February 21, 2013 |
Early life stress like that experienced by ill newborns appears to take an early toll of the heart, affecting its ability to relax and refill with oxygen-rich blood, researchers report.
Rat pups separated from their mothers a few hours each day, experienced a significant decrease in this basic heart function when – as life tends to do – an extra stressor was added to raise blood pressure, said Dr. Catalina Bazacliu, neonatologist at the Medical College of Georgia and Children’s Hospital of Georgia at Georgia Regents University. Bazacliu worked under the mentorship of Dr. Jennifer Pollock, biochemist in the Section of Experimental Medicine in the MCG Department of Medicine.
The relaxation and filling rate remained low in the separation model, although decreases stabilized by ages two and six months, as the rats neared middle age. Both the model and controls experienced decreases in those functions that come naturally with age.
Interestingly, the force with which the heart ejected blood remained unchanged with the additional stressor, angiotensin II, a powerful constrictor of blood vessels. Echocardiography was used to evaluate heart function.
“We expected the heart’s ability to relax and refill to lag behind in our model,” said Bazacliu, whose research earned her a Young Investigator Award from the Southern Society for Pediatric Research. She is reporting her findings Feb. 22 during the Southern Regional Meetings in New Orleans, sponsored by the society as well as several other groups including the Southern Section of the American Federation for Medical Research.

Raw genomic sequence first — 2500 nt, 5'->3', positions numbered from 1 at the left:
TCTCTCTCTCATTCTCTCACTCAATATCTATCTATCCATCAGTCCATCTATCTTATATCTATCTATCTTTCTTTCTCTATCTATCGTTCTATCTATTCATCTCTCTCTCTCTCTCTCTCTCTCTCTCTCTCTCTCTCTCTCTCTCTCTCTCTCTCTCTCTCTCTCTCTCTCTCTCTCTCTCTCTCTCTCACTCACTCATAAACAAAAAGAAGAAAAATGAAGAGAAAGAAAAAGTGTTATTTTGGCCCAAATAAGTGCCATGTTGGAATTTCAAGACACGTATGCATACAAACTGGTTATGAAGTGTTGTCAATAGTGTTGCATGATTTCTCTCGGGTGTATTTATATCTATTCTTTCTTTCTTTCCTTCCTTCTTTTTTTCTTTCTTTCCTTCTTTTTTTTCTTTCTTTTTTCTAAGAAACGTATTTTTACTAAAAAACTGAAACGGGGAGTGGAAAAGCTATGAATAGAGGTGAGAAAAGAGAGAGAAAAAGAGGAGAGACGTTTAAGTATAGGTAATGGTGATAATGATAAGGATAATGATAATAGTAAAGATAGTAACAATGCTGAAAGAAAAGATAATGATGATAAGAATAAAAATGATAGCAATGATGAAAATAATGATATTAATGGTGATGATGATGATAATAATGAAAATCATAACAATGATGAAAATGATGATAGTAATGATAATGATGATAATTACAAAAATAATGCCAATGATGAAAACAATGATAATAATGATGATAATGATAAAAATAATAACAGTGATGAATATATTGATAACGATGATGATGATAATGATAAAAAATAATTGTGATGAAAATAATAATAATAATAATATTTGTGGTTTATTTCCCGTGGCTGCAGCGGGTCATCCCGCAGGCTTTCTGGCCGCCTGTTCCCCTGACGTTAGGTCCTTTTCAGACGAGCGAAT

“We believe these babies may be at increased risk for cardiovascular disease and we are working to understand exactly what puts them at risk,” Bazacliu said. She believes hers is the first animal study of this aspect of heart function.
Dr. Analia S. Loria, assistant research scientist in Pollock’s lab and also a co-author on the new abstract, has shown that the blood pressure of maternally separated rats goes up more in response to angiotensin II and their heart rates go higher as well. Normally, a compensatory mechanism drives the heart rate down a little when blood pressure goes up.
Work by others has shown persistent blood vessel changes in the early stress model, including increased contraction and reduced relaxation when similarly stressed.
Longitudinal studies in humans have shown long-term cardiovascular implications, such as babies born to mothers during the Dutch famine of World War II, growing up at increased risk for cardiovascular disease as well as diabetes, obesity and other health problems.
Bazacliu’s earlier studies in a similar animal model indicated that babies whose growth was restricted in utero by conditions such as preeclampsia – maternal high blood pressure during pregnancy – were at increased risk of cardiovascular disease as adults. This was true whether the babies were born prematurely or at full term. Increased pressure during development reduces blood flow from mother to baby; reduced nutrition and oxygen to the baby is considered an environmental stress.
Bazacliu’s interest in early life stress grew out of the reality that, while obviously intended to save premature and otherwise critically ill newborns, neonatal intensive care units can further stress these babies. “All the procedures we must do, the separation from the mother, the environment, even though the babies need the help, it represents a stress.” NICUs such as the one at Children’s Hospital of Georgia work to minimize negative impact with strategies such as open visiting hours, minimalizing noise and other family-centered care strategies.
Bazacliu came to MCG in 2011 from the University of Buffalo School of Medicine and Biomedical Sciences.